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Below is a collection of various blog posts meant to encourage, inspire or educate. Grab a steaming mug of hot liquid this weekend and steal away to a quiet corner for some quick reads.
Because they are children, kids often can’t dispel those strong emotions by themselves. They need someone to process and release any pent-up energy. Children who get that help–the sooner the better after the traumatic event or series of events–are much less likely to develop PTSD. Also, PTSD is not diagnosed until a child continues to exhibit troubling symptoms and behaviors for three months after the original event occurred. Now that you better understand the difference between simple trauma and PTSD, let’s look at one more important question.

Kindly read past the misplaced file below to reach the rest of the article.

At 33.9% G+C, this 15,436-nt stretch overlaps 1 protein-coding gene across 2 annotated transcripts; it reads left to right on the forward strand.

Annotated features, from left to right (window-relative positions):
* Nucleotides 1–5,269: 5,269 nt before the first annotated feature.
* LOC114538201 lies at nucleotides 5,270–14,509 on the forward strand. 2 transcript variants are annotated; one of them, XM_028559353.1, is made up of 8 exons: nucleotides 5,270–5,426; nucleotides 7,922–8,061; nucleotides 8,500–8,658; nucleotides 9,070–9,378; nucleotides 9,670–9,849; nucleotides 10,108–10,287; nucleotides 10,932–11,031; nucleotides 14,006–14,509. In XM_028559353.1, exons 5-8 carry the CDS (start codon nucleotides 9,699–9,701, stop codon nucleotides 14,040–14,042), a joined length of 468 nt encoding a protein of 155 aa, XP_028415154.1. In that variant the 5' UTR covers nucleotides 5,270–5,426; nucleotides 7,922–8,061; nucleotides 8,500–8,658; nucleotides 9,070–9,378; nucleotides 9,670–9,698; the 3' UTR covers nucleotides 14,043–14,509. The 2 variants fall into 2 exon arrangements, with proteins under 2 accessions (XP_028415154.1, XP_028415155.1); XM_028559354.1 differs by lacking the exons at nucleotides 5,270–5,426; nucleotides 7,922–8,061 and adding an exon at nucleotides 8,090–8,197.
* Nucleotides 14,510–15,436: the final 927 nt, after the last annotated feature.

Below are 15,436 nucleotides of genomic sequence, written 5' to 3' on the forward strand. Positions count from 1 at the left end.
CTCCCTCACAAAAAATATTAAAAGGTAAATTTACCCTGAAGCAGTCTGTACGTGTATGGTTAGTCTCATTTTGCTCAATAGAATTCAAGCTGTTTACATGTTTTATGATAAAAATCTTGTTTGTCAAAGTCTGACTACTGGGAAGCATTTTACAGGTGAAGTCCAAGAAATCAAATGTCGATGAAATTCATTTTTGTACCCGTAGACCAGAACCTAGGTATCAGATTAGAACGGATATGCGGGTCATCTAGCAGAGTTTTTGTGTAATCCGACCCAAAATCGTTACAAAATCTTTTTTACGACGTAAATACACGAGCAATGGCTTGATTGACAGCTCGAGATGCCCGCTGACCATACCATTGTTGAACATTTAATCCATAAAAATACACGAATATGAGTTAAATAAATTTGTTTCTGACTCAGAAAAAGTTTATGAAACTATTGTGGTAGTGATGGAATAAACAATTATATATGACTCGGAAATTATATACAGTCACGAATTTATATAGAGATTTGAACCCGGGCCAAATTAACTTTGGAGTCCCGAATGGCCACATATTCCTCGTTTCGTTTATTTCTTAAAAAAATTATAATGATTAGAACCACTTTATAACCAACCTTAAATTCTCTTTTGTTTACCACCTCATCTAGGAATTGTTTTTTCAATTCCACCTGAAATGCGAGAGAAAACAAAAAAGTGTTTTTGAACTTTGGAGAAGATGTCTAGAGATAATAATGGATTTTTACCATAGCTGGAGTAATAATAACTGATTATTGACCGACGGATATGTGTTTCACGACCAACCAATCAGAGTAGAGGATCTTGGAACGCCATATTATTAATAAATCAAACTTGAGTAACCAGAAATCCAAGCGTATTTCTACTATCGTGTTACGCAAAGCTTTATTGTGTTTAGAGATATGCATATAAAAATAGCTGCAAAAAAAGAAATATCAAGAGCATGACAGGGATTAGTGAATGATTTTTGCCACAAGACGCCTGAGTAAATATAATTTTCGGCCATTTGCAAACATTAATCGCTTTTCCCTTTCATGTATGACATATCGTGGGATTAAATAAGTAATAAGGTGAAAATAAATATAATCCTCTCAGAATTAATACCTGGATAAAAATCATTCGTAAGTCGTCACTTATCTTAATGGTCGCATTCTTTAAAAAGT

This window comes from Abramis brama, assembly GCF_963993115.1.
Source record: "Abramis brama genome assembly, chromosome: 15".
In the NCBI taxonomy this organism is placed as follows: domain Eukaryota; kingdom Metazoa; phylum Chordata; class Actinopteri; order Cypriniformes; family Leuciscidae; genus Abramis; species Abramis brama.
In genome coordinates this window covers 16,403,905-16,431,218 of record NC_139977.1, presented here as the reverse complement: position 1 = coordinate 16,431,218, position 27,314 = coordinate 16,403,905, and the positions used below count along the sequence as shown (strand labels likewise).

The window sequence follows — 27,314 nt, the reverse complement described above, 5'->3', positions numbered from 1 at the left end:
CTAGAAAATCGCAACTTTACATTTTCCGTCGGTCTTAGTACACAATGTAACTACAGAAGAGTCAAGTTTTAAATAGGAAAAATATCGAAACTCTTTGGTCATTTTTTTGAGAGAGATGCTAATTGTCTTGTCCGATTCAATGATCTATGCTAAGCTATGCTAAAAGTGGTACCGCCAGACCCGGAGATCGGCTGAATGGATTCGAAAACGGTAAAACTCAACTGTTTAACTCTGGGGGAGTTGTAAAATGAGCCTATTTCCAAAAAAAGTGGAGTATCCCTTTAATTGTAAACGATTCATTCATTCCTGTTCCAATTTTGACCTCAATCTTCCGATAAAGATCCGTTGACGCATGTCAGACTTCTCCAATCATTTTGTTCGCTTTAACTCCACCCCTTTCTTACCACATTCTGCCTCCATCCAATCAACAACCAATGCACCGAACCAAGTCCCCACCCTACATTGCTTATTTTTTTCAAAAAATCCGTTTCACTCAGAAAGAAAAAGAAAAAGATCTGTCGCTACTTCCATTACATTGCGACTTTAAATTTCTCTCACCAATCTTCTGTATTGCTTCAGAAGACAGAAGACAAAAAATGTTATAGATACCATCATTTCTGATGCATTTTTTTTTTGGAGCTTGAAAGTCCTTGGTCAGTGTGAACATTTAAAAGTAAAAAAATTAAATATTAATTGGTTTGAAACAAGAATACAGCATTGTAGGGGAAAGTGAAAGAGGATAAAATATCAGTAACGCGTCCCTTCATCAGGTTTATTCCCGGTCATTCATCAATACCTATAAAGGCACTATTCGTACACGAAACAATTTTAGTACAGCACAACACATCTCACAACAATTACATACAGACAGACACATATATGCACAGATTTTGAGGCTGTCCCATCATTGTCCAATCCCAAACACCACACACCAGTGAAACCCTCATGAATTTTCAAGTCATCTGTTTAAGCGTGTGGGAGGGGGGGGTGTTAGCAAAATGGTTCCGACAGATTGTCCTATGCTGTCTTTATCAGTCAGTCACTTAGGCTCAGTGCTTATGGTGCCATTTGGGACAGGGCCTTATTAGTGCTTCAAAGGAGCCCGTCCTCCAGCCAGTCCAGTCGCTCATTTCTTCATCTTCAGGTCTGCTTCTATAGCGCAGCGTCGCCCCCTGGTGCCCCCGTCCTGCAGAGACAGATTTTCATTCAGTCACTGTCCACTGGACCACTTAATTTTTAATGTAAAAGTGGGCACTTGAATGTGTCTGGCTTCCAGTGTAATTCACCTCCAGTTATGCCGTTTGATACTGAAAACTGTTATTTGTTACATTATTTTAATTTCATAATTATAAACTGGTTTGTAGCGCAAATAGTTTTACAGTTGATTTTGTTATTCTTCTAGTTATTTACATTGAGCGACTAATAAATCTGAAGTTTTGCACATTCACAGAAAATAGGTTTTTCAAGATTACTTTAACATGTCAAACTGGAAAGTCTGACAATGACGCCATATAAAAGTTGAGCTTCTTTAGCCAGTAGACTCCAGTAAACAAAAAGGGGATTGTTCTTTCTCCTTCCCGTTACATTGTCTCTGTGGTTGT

I know I’m not the only one who feels like this. As I write, I’m also thinking of the thousands and thousands of adoptees and birth parents in my situation. I share their pain and their struggles. I’m sure you do too. I hope you have found healthy ways to release whatever your feelings have about our situation. I will try to respect your thoughts and feelings if we ever meet. I hope we do. But if we don’t, I’ll always know that I’m connected to you because I feel it deeply. I know that SO much of me comes from you. You are a big part of me even if you’re not in my life. And I am also part of you even if I am missing from your lives.
I had given Eli up for adoption the day she was born. The decision haunted me for years. Then, miraculously, we wound up back in each other’s lives. What started as a couple of visits quickly blossomed into close, regular contact. But sorting out our relationship has proved painfully complicated. I gave birth to Eli, but I also abandoned her. Once we reconnected, I thought we could become a family again. But we couldn’t, at least not the way I expected.